When Aman Gulia went for his first-ever selection trial, he was an underweight 13-year-old. In 2018, he participated in a talent hunt by Air Force Boys’ Sports School at the Indian Air Force station in Race Course, New Delhi.
Around 400 kids from all over India had entered the trial. AFBSS selected only eight of them and while they were impressed with Gulia’s skills, they were worried about his weight which was just 31 kilograms at that time.
Still, they picked him. In less than two years at the AFBSS centre in Bangalore, Gulia has come out with flying colours and won two national and international medals.
On Tuesday, the Haryana boy won his first gold medal at the cadet-level at the National Championships in Patna, showing exceptional wrestling skills as he won five bouts in a day.
“It feels good,” Gulia said. “I fought really good today and a couple of bouts were tough but it’s good to come out on top.”
The shy wrestler is still waiting to get cauliflower ears (a deformity of the ear caused by blunt trauma or other injuries that may occur during a boxing or wrestling match), something he considers to be good looking. It was perhaps the toughest field he has ever wrestled, beating wrestlers from Haryana, Delhi, Uttar Pradesh and two from Maharashtra, the four best states in Indian wrestling.
The makeshift wrestling platform, with the mats spread out on the basketball court of the Patliputra Sports Complex, saw more than a hundred people witnessing Gulia control bouts like a veteran.
There is no special lineage of wrestling in his family with only his father visiting the akhada a couple of times in the village. But when he failed to achieve his dreams, he passed the baton on to his son.
“His weight was very low but we took him and after a year, he participated in the under-15,” AFBSS coach Ajay Baliyan said. “He was the most talented wrestler in the trials. We had to pick him.”
Baliyan added: “He is very sincere in practice. He is not extremely talented but works very hard because he knows he has to earn his medal. Even on his off days, he would come and practice things he is trying to improve. Against Omkar, he should not have given up points. It was a tough bout but he’ll go back and work that out.”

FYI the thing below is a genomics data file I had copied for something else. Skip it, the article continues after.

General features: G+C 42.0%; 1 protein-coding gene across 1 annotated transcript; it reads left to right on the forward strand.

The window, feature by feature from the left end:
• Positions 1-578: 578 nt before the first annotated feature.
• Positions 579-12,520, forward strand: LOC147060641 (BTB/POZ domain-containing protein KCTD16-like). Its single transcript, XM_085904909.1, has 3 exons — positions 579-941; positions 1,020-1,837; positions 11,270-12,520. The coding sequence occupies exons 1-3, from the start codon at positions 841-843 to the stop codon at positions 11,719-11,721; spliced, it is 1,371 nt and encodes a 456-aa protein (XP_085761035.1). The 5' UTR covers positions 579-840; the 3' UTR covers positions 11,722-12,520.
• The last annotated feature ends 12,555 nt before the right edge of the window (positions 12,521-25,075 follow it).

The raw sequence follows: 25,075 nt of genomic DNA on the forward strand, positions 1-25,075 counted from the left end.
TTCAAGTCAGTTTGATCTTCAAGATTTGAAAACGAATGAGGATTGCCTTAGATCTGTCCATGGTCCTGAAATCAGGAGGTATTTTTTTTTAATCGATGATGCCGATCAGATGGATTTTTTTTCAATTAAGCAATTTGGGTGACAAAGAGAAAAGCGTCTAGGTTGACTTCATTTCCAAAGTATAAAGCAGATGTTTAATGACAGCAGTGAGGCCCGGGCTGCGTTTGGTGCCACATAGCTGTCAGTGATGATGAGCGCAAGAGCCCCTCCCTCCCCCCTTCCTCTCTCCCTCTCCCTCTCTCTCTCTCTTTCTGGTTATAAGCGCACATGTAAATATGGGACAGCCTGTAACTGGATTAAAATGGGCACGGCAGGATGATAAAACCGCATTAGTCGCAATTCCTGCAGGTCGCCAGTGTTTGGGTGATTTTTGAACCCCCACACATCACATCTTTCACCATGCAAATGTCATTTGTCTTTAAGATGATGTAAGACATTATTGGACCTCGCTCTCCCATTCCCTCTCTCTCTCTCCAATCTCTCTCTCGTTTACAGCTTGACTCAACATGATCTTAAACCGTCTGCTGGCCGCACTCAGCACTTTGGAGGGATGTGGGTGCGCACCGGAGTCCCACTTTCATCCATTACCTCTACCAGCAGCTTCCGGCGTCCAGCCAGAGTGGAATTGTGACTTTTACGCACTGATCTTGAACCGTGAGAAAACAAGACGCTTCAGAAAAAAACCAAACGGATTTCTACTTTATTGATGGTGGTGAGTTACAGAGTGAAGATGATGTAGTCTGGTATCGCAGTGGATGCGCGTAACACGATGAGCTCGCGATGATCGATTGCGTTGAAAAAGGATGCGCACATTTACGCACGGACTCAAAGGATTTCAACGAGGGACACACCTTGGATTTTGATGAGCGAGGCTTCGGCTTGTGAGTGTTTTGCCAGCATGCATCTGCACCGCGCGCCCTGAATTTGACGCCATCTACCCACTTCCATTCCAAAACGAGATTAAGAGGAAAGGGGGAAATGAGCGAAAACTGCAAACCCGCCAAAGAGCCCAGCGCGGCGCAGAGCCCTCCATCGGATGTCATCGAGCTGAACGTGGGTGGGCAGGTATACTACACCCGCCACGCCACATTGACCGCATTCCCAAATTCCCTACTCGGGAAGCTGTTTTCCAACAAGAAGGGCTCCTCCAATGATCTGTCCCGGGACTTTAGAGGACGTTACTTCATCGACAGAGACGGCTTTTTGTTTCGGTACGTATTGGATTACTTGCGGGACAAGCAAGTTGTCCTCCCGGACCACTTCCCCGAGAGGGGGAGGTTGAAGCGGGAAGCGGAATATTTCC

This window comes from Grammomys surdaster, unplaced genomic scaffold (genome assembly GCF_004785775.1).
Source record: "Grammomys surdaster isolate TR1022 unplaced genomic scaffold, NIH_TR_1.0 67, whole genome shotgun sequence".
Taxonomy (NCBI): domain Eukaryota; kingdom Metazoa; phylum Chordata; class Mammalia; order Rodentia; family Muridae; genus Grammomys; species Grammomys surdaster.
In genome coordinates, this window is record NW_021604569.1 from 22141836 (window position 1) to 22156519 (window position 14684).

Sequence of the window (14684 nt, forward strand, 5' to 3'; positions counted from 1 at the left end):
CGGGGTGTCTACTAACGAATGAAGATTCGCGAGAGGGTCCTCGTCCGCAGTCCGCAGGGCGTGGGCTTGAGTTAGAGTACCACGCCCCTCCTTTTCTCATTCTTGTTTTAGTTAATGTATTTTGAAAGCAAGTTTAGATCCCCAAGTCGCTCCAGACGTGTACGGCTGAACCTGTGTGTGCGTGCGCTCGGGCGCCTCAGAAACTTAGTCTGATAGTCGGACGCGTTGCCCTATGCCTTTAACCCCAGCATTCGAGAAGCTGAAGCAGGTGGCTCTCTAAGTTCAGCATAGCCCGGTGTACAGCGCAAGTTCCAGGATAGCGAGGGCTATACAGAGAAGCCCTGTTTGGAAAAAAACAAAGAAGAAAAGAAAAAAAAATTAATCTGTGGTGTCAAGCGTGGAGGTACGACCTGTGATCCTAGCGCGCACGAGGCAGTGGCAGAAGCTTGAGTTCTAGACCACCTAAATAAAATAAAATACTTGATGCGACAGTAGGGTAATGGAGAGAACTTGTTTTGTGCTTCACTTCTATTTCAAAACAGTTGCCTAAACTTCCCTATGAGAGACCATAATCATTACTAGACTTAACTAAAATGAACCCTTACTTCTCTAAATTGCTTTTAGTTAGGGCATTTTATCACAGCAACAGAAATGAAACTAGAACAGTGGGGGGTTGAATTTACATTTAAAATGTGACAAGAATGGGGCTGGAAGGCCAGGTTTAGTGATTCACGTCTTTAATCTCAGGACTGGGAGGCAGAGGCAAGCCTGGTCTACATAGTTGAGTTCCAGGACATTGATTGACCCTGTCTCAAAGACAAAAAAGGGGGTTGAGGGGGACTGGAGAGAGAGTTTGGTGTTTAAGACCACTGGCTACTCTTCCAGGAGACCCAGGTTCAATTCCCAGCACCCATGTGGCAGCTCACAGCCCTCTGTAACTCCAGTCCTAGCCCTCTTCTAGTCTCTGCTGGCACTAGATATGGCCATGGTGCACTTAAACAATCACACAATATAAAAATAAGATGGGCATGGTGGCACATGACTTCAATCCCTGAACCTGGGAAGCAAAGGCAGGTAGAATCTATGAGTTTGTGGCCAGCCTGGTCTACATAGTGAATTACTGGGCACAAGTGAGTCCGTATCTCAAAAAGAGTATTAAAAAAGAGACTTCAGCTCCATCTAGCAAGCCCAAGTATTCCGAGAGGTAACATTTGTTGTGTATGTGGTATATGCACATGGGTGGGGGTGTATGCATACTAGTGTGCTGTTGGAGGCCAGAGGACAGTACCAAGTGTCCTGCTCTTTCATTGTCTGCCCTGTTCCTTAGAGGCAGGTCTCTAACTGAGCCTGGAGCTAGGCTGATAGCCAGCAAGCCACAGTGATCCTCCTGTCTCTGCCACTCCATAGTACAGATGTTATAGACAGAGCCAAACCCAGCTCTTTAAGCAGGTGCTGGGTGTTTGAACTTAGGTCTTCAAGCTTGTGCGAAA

Indeed, history shows how Gulia will not rest until he achieves his set goal.In his first U-15 selection trial for Asian Championships in September 2018, Gulia lost 0-10 to a wrestler from Uttar Pradesh. So he asked his coach to lend him the video of the bout.
Till October 2019, he watched it on loop, absorbing every error to memory, and when they met again for the next selection trials, Gulia came out on top 8-2.
But coach Baliyan believes that there is room to improve. “He keeps on attacking,” he said. “He also doesn’t have good defence despite having great reaction time. We are trying to work a lot more on his defence.”
The first time the flaw was noticed at a higher level was in the U-15 Asian Championships where he lost 10-20 to Kazakhstan’s Adi Serikuly. “I thought too much about winning and finishing the bout which cost me,” Gulia said.
He decided to write about that day in his diary, which he used to regularly maintain at the time. He now spends his time watching wrestling videos, and sometimes, a movie.
No one is making a prediction on his future yet but Baliyan thinks that by the time Gulia finishes his cadet years, he can be among the best in India.
“In the next three years, he will win World Championships,” he says. “This is the beginning and I want him to make 65kg category at the senior-level.
Gulia, however, thinks he is a better fit for 57 kg. While that is a decision the coach and his ward can mull over, both agree that the latter will win a medal at the Olympics.
“When I began wrestling, I used to miss home but slowly, I increased my focus,” Gulia said. “As I read my school history text books, I realised that I love reading the stories of kings and wars. Now, like them, I too want to win an Olympic medal and earn a place in the history books.”